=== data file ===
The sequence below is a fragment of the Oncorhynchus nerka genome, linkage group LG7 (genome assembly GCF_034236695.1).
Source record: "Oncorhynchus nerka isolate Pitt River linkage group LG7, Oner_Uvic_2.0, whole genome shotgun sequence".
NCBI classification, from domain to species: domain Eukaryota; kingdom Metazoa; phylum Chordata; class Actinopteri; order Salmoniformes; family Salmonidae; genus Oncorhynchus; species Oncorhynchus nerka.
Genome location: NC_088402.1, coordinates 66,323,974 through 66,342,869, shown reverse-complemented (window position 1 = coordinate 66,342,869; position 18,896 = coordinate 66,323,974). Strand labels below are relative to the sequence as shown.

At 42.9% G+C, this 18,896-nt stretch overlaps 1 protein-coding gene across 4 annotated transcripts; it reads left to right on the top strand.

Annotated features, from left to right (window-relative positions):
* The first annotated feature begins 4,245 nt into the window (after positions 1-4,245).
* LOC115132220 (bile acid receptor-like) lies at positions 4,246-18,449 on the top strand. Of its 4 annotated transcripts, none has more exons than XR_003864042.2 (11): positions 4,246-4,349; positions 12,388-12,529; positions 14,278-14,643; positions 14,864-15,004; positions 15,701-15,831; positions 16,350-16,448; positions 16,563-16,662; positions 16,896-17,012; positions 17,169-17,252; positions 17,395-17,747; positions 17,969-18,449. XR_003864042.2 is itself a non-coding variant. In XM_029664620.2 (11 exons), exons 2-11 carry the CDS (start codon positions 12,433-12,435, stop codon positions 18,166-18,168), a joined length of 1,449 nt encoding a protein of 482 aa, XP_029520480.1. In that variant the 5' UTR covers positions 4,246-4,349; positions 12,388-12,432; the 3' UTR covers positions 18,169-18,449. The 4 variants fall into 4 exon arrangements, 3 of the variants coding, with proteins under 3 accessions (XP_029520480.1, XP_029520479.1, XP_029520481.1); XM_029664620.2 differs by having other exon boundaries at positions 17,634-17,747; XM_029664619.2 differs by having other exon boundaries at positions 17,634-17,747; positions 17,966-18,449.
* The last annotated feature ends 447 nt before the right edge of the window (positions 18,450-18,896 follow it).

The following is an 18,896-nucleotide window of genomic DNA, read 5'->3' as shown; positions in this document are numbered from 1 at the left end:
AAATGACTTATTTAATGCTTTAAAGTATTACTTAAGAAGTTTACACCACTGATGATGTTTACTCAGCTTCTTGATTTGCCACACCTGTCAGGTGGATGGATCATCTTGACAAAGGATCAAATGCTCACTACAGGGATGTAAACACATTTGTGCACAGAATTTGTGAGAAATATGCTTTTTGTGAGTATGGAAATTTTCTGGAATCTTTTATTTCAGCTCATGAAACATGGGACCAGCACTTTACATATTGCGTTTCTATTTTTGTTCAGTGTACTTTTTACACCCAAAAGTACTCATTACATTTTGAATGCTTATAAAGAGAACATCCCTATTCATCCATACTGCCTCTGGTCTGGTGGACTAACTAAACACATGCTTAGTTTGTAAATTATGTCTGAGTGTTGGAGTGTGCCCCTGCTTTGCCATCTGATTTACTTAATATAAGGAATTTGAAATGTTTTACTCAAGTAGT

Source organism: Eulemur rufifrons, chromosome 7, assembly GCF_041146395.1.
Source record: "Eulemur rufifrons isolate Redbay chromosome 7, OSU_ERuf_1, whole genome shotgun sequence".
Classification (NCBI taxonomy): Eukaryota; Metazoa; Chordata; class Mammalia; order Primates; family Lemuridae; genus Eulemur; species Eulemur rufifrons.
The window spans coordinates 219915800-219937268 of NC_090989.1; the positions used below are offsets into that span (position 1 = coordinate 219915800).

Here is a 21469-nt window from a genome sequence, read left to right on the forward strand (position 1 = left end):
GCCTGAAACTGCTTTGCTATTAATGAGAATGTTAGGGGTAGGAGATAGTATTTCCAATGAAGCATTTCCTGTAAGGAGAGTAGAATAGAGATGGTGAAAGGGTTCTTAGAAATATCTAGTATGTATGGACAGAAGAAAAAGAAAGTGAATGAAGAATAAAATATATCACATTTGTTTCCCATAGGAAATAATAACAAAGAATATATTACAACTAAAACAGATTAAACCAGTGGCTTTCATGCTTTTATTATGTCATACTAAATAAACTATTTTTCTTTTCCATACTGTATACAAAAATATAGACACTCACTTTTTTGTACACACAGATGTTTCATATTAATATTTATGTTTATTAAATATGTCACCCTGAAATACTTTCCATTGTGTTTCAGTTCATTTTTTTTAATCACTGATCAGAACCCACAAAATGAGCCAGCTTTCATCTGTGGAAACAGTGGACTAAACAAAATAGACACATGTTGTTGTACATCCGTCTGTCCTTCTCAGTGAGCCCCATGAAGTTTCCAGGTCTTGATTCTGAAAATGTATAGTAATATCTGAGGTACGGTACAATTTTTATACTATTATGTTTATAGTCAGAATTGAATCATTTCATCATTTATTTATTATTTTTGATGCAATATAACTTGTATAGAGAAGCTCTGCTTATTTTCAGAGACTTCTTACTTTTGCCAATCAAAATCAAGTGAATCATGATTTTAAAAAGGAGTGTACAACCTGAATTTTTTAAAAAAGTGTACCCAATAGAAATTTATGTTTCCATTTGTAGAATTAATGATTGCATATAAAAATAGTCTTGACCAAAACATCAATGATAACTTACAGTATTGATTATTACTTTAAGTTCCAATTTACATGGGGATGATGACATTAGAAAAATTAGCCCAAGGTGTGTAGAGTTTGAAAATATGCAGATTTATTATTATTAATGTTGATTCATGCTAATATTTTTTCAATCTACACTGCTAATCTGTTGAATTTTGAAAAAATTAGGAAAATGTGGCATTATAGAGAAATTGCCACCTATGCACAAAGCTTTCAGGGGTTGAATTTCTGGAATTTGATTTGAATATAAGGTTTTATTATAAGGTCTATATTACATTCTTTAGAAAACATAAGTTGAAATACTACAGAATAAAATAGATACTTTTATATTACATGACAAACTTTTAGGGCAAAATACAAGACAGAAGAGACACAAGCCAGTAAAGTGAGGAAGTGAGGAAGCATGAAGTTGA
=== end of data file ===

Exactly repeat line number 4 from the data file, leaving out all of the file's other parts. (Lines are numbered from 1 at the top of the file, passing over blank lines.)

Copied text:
Genome location: NC_088402.1, coordinates 66,323,974 through 66,342,869, shown reverse-complemented (window position 1 = coordinate 66,342,869; position 18,896 = coordinate 66,323,974). Strand labels below are relative to the sequence as shown.